$19 Target product beats Dyson

WHEN my eldest brother told me he was buying his wife the new Dyson Supersonic hair dryer for Mother's Day last year I was immediately impressed that he knew the product existed - and baffled he was actually willing to spend so much on a beauty gadget.

After a glass of wine one night, my sister-in-law confessed to me she appreciated the gesture, but didn't think the dryer compared to her old faithful GHD.

She added that now she would have to smile at her husband and pretend to love her expensive gift every morning.

I've never owned a GHD, but I do have a $19 Target hair dryer that does the one job I needed it to do and haven't felt the need to upgrade.

But as I settle into my 30s and understand the value in quality products, I figured it was time to try the $499 Dyson Supersonic to see if the super gadget could tame my frizzy, thin hair and deliver me the silky locks I've always wanted.

When you turn on the Dyson, you’re immediately blasted with the full force of the air.
When you turn on the Dyson, you’re immediately blasted with the full force of the air.

DESIGN

Dyson's first ever hair dryer comes luxuriously packaged in a smooth white box. The dryer is carefully wrapped in plastic and peel-away film used to protect the matt fuchsia patina.

Along with the pretty packaging comes an unexpected note.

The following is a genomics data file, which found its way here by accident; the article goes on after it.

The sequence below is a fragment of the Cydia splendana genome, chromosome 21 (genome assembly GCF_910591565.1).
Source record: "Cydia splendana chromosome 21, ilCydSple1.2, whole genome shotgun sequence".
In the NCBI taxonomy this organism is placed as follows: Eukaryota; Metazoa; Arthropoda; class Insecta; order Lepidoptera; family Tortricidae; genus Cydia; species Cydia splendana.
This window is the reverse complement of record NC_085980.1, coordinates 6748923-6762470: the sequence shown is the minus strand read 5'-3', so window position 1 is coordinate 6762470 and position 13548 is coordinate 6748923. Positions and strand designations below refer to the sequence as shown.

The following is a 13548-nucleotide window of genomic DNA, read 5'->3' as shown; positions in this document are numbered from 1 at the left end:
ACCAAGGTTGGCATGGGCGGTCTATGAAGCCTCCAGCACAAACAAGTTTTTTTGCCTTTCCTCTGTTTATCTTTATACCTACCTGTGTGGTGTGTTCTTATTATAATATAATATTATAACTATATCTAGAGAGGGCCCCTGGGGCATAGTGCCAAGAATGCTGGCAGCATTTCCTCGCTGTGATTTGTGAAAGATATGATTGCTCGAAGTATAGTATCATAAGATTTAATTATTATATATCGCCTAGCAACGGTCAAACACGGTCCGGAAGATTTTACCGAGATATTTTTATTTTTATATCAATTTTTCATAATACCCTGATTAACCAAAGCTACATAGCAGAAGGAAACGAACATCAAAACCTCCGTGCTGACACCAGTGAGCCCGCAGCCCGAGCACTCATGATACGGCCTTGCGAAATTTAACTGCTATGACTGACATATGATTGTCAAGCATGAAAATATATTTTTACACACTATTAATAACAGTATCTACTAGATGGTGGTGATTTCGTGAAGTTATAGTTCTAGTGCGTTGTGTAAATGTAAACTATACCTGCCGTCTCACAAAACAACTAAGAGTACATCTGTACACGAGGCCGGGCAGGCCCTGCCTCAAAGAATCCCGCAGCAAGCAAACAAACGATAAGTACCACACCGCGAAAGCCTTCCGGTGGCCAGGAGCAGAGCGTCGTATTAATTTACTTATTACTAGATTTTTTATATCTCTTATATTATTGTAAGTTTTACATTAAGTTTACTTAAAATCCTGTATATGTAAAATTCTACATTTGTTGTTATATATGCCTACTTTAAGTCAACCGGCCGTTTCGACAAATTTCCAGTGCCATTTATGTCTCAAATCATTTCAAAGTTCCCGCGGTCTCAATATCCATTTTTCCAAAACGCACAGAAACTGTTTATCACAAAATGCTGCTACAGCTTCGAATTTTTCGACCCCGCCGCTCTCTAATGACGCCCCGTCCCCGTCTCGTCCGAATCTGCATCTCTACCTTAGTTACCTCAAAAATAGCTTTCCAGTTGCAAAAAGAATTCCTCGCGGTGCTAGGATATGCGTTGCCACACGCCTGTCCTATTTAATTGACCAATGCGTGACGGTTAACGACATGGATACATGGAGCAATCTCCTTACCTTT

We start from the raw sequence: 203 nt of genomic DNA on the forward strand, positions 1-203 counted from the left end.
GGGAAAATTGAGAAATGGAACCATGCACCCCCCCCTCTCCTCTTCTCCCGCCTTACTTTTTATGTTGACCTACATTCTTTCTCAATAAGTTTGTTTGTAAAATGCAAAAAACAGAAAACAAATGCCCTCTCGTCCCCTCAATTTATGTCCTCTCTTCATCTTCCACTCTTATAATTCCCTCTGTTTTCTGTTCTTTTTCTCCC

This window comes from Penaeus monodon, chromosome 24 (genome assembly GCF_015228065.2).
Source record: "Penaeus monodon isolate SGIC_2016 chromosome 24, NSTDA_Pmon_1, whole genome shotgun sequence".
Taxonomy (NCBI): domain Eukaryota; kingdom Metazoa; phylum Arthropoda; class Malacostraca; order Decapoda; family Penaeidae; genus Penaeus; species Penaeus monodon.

"Hello. And welcome to your new hair dryer," it reads.

It's clear a lot of thought has been put into ensuring you feel as though your purchase is appreciated.

Inside the box you receive three styling attachments - a smoothing nozzle, a styling concentrator and a diffuser - all of which snap on magnetically. A storage hanger and a non-slip mat are also included.

The Dyson Supersonic is also six times smaller and three times lighter than your average hair dryer.

LED indicators show three speed settings and four heat settings.
LED indicators show three speed settings and four heat settings.

FUNCTIONALITY

Dyson spent $96 million developing the Supersonic in purpose-built beauty testing labs, with a fresh team of engineers working on the product.

The company also employed the expertise of top stylists - like the Kardashians' personal stylist Jen Atkin - and used 1600km of human hair to test 600 prototype dryers.

The Supersonic has 1600 watts of power and an airflow of 85 cubic feet per minute which is noticeable when you turn it on and you're immediately blasted with the full force of the air. LED indicators show three speed settings and four heat settings. It also has a cool shot function which provides a hit of cool air to help set your hairstyle.

While most hair dryers market themselves around "ionic", "ceramic" and "tourmaline", Dyson seems to be more about retaining the hair's natural shine and preventing heat damage in the first place.

Dyson achieves this through a "glass bead thermistor" that measures air temperature 20 times a second and reports it to a microprocessor which then regulates the heat output.

The $19 Remington Aero 2000 hair dryer does the trick for me.
The $19 Remington Aero 2000 hair dryer does the trick for me.

CONCLUSION

The Supersonic had some impressive technology which the geek in me was excited about, but unfortunately I agree with my sister-in-law that the Dyson didn't deliver on the level of perfect hair you'd expect for the investment.

My frizzy and thin hair was not tamed, although I was impressed by the dryer's efficiency.

In the end, I didn't quite experience anything more than my $19 Target dryer offered.


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